The psychology of film & TV, media, & work

Tony Abbott’s onion legacy

in Editor Pick/Media Psychology by



The onion is one of the most cultivated species of the genus ‘Allium’, has been eaten since as early as 5000 BC, and is a rich source of energy and vitamins. We know it as the vegetable that causes us to tear up and use it in some of the most popular dishes on the planet.

It was also devoured, raw, by our former Australian Prime Minister, Tony Abbott, on live television much to the horror of Australians.

Now that Abbott has exited as leader, he has been commemorated on twitter with the hashtag #putoutyouronions with photos of onions, mocking the legacy of the former leader.

It’s strange that a man would eat a raw onion like an apple. It’s stranger that we think it’s strange. After all, an onion is just food.

From an early age, we all learn to categorise food. We start with simple categories like ‘yucky’ and ‘yummy’. My daughters have started to differentiate between ‘food’ and ‘treats’ realising that some food is yucky, some is yummy and some foods are something much nicer.

Many of us can probably remember those confronting moments in childhood when we were informed that a tomato is actually a fruit not a vegetable.

Throughout our adult lives, we continue to encounter unusual food habits. Cooks amaze us by combining unusual combinations of ingredients on the plate, such as bacon and maple syrup, and coca cola and chicken.

Chef Heston Blumenthal has made a name for himself by toying with our expectations, such as creating an icecream dessert that looks exactly like a boiled egg . The conflict with our taste buds and head creates an exciting experience.

Egg and toast

Our food categories  and rules for what’s normal are always being re-written and challenged.

These culinary expectations are also reinforced by our cultural experiences. It’s quite common for individuals to eat unusual dishes such as insects in China, Haggis (sheep’s stomach) in Scotland, and Vegemite (yeast extract) in Australia. When you enter these cultures for the first time, you are more likely to accept that these choices aren’t wrong. You just haven’t gotten used to them yet.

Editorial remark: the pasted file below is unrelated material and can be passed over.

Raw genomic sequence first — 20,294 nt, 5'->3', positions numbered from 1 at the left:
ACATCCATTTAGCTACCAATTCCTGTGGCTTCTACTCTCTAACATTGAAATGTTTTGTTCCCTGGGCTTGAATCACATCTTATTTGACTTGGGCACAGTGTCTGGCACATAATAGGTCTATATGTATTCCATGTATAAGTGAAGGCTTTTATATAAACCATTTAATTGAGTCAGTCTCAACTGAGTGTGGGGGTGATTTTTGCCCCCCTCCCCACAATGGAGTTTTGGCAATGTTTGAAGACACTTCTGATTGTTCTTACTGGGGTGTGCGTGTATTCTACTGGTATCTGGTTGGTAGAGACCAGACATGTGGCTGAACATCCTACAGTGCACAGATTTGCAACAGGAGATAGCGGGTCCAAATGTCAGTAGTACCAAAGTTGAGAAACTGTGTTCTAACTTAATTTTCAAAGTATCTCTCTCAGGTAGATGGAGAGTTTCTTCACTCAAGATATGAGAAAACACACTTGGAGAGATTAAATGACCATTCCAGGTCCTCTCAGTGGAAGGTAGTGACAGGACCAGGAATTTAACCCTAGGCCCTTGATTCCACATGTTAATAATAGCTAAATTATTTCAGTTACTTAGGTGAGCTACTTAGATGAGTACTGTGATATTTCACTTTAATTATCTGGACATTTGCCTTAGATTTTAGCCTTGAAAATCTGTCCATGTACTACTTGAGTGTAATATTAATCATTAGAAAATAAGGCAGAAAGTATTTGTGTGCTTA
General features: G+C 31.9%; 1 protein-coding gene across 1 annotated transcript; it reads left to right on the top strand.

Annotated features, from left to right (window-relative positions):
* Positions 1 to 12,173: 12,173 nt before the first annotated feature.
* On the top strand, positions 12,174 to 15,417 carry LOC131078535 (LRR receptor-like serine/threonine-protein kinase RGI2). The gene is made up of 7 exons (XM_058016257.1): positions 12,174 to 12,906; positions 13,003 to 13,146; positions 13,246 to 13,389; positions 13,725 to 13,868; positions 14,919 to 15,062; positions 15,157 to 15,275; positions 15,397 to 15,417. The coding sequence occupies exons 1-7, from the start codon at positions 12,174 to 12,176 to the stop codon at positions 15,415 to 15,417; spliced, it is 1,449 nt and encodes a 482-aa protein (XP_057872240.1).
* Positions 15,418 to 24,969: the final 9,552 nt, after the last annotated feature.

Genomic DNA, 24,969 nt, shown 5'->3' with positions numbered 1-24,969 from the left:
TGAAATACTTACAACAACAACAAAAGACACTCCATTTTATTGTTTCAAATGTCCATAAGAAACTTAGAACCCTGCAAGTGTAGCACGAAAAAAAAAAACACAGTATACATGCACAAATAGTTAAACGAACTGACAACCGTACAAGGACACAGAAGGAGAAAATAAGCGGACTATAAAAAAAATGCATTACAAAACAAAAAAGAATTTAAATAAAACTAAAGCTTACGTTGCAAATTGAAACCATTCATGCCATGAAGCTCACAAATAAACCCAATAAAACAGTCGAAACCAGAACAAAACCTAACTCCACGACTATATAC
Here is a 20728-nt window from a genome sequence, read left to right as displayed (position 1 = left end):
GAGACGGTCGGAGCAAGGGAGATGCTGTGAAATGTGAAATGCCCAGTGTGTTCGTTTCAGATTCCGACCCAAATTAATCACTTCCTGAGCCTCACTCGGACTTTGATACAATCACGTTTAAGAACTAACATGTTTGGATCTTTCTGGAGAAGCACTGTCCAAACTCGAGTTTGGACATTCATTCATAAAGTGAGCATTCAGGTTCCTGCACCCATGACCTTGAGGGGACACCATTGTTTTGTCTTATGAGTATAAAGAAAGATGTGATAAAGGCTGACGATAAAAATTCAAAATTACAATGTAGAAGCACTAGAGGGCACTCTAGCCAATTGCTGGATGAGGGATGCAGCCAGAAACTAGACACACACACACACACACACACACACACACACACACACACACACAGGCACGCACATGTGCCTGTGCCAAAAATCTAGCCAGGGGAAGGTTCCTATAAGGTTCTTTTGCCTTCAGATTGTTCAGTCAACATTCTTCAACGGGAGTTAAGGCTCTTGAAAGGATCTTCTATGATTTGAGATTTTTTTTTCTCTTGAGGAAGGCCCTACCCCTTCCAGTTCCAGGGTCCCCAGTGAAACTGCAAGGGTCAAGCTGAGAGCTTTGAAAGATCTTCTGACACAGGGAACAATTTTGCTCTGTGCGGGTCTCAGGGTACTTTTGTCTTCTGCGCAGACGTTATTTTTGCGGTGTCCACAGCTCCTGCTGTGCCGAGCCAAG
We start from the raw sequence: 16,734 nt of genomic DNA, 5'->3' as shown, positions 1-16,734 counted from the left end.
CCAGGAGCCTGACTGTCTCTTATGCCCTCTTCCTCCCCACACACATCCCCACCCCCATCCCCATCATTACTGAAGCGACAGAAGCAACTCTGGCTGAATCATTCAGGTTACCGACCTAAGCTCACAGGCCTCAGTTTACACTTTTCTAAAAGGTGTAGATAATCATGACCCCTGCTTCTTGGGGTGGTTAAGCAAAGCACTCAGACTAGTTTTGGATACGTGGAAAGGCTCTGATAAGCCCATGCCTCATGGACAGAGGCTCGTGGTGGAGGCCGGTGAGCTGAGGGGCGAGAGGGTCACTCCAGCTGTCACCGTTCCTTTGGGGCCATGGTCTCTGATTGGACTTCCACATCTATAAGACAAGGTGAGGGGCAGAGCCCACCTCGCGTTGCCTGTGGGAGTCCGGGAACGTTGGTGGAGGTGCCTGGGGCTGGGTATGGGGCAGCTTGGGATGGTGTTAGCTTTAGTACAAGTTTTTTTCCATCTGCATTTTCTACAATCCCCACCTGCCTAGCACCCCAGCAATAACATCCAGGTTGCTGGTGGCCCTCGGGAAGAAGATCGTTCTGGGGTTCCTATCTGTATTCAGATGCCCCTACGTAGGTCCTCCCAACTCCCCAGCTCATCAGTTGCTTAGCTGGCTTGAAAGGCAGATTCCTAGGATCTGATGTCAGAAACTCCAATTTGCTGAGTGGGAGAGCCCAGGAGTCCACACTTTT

However, within our own culture, we can instinctively ostracise and ridicule somebody who steps outside our own cultural norms.

At the heart of this behaviour is our social identity, which is our shared values, behaviours and practices that unify us. When someone departs from this social identity, we can distance them, placing them into an ‘out-group’.

Deviations from norms seems to be especially personal with food. Most of us have been in that situation where we felt obliged to eat more when we weren’t hungry so not to offend the host. We’ve probably all been shunned when we refuse to partake in a meal or try something new.

Of course, in some situations, these norm violations can be endearing rather than shocking. Imagine if Johnny Depp was filmed chomping on an onion during an interview for a movie. No doubt this kind of behaviour might simply reinforce our views about his idiosyncratic personality.

A politician, however, needs to be more cautious with their branding. They need to be conservative and ‘normal’ yet also relatable and interesting. They need to be hardworking and focussed but also shown to be light-hearted and relaxed.

Tony Abbott has always branded himself with strong conservative morals and values. Perhaps munching on an onion was an impulsive moment he wanted to show his lighter side.

Comedian, Ricky Gervais, recently said in an interview, ‘Clowns aren’t funny because they try to make you laugh. An angry man not meaning to be funny, have something happening to him like falling over and it’s always funny.’ Replace the word ‘angry’ with ‘serious’ and it helps explain why Abbott eating the onion is so amusing. It juxtaposes with his usual stoic demeanour or what he is painfully trying to project.

But our fascination with this onion tells us a lot about the observers too. We are quick to ostracise and judge people who divert from norms because it makes us feel better about ourselves. We are also quick to turn on our politicians and mock them.

A psychologist who specialises in eating disorders once explained to me that there are very few things that are more personal that what choose to consume in our bodies. His view was that society’s fascination with what everyone is eating drives a preoccupation with food. What people consume, he argues, is nobody’s business.

In short, it’s probably our unhealthy preoccupation with the onion that’s really the problem.

Better not start with the time former Prime Minister Kevin Rudd ate his own earwax…


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